"We're not doing this in isolation. And this is not a publicity stunt," he says. "It's part of a process to improve how our revenue is generated, and the understandability of what goes on in our hospital."
The irrelevance and absurdity of the Chargemaster became a hot-button issue in February after a Timemagazine article highlighted outrageous charges for certain hospital procedures at some organizations.
The controversy was reignited in May when the Centers for Medicare & Medicaid Services for the first time released its Chargemaster data, a voluminous document showing how much hospitals bill versus what Medicare pays, for 100 of the most common diagnostic and treatment codes. Health plans and Medicare, as well as Medicaid, pay hospitals far less than what the document shows.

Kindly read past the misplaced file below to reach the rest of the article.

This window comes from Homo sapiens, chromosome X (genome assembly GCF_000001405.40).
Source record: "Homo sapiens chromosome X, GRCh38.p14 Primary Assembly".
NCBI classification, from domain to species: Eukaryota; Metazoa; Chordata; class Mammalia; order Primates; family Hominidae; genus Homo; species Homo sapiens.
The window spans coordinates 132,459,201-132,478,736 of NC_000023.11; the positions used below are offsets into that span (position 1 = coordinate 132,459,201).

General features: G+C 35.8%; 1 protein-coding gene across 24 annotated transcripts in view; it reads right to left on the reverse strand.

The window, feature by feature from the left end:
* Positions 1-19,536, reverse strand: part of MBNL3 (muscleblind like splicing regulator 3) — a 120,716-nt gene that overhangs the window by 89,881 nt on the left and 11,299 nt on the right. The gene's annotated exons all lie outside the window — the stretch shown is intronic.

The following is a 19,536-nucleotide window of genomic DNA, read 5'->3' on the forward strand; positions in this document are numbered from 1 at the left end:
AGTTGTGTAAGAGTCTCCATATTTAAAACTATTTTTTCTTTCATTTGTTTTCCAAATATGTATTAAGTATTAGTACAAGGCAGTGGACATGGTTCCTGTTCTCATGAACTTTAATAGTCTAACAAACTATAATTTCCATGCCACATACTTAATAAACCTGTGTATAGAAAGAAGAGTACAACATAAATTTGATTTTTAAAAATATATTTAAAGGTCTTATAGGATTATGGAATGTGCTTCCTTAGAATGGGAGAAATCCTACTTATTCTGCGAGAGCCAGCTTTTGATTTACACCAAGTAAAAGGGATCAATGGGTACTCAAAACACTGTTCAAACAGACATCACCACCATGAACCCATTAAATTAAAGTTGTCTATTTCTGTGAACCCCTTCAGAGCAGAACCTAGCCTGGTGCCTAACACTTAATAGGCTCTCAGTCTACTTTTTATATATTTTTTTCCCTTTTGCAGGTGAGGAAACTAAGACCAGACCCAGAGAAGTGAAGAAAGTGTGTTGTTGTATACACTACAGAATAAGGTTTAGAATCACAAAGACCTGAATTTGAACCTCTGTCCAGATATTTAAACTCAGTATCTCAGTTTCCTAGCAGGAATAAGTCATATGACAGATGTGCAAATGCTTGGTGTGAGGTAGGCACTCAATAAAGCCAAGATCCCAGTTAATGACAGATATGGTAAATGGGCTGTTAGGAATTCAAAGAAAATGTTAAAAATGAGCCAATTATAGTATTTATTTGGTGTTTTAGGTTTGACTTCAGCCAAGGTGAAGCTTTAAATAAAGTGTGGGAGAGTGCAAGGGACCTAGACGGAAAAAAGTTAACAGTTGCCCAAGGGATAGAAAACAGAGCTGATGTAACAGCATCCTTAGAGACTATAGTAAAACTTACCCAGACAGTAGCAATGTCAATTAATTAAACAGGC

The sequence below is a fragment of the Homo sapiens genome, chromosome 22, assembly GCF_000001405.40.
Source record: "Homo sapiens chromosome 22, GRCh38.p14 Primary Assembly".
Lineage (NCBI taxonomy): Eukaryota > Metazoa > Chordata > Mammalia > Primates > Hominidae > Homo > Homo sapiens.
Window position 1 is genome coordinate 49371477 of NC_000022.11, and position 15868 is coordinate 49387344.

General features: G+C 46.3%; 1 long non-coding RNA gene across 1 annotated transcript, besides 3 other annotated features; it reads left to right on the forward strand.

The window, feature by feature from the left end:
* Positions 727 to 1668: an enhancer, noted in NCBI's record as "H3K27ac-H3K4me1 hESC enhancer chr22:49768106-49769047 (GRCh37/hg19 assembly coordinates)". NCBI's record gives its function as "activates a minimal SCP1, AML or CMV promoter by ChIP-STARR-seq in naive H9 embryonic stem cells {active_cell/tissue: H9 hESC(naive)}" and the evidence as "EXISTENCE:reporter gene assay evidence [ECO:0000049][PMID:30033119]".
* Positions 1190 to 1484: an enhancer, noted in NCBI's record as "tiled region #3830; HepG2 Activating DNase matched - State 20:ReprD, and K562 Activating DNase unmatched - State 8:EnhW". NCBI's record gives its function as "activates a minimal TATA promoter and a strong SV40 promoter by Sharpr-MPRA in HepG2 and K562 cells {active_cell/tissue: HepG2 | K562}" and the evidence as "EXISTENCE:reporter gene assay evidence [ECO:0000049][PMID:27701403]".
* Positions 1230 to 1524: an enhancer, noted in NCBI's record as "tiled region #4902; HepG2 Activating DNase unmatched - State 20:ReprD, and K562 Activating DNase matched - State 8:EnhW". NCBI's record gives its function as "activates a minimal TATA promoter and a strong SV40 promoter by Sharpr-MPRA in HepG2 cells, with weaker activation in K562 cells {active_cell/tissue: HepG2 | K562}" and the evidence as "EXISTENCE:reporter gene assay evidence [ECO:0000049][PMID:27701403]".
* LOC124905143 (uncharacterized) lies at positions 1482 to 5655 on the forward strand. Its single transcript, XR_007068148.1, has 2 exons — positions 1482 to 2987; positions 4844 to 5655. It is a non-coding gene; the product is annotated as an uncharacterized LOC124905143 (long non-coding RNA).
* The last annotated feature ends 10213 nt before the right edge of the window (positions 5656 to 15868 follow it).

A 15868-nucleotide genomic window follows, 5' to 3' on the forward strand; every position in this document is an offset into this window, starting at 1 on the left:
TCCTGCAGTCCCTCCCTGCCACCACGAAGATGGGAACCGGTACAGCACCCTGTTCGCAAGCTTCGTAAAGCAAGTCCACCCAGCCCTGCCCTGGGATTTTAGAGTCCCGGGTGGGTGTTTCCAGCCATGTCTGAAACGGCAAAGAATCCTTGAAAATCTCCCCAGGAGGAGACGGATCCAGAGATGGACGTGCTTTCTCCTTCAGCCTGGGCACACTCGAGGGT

"I don't think there's any mystery," Birkenstock says. "It's just our way of doing what almost every other hospital is doing now. "Maybe everybody isn't rolling back their charges by 30%, but I would guess that almost everybody who reads what you write has made some modification in their pricing structure with (the Chargemaster) being the driver.
"We're trying to get better at how we charge for what we do," he says. "The rules have all changed."